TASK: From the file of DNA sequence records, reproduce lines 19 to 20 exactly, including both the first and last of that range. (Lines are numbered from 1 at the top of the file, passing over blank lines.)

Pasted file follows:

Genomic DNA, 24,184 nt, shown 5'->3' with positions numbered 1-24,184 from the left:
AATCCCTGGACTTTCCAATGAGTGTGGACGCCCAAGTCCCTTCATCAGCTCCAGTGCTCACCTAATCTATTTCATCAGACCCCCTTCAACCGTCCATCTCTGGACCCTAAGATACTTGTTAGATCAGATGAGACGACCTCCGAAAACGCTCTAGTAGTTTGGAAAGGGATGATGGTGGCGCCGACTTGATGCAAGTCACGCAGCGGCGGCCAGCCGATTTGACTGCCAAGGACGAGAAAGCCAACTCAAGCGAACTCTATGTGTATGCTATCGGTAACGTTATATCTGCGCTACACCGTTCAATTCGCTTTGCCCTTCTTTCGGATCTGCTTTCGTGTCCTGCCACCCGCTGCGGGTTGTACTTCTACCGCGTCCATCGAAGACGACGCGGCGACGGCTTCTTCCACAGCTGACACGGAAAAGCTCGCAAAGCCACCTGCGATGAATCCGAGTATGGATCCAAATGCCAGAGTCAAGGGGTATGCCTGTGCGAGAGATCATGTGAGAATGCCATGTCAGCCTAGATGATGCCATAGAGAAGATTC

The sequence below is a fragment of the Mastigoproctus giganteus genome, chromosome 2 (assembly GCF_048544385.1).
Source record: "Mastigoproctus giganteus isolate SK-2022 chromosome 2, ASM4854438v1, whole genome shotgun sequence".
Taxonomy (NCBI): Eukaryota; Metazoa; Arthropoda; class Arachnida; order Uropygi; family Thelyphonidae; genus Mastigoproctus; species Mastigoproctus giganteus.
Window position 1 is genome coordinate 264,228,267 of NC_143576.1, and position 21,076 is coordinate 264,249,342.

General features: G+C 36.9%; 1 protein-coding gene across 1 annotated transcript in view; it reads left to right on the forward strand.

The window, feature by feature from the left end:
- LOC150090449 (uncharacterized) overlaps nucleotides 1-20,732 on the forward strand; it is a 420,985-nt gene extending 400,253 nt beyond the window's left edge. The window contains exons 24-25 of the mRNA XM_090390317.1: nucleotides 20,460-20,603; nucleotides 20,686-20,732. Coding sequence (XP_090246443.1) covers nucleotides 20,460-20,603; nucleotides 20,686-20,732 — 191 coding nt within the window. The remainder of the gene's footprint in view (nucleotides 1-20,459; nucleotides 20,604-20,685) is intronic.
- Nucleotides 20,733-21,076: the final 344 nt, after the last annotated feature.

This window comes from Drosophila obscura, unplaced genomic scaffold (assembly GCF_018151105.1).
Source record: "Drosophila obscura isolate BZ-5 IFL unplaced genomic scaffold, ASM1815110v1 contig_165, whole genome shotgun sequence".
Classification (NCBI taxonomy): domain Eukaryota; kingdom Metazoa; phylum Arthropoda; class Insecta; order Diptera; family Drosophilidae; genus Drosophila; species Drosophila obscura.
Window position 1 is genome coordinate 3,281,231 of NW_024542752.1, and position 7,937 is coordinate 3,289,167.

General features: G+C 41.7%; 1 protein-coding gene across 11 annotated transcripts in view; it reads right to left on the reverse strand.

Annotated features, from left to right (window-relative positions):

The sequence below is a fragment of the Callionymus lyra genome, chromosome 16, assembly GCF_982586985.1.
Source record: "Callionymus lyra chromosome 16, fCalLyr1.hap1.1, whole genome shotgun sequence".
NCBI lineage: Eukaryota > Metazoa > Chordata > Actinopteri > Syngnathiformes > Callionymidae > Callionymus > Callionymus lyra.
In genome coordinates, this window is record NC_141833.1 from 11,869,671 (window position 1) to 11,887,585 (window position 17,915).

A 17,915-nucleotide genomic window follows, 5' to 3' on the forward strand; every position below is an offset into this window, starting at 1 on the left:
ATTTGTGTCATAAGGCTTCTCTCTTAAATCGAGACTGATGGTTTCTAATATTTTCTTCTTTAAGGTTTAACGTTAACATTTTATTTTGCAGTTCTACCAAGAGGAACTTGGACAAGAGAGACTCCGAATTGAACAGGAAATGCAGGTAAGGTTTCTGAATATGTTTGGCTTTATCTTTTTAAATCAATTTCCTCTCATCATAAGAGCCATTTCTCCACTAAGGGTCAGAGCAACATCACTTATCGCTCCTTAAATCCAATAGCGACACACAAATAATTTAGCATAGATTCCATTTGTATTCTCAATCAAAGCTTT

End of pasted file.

NCBI lineage: Eukaryota > Metazoa > Chordata > Actinopteri > Syngnathiformes > Callionymidae > Callionymus > Callionymus lyra.
In genome coordinates, this window is record NC_141833.1 from 11,869,671 (window position 1) to 11,887,585 (window position 17,915).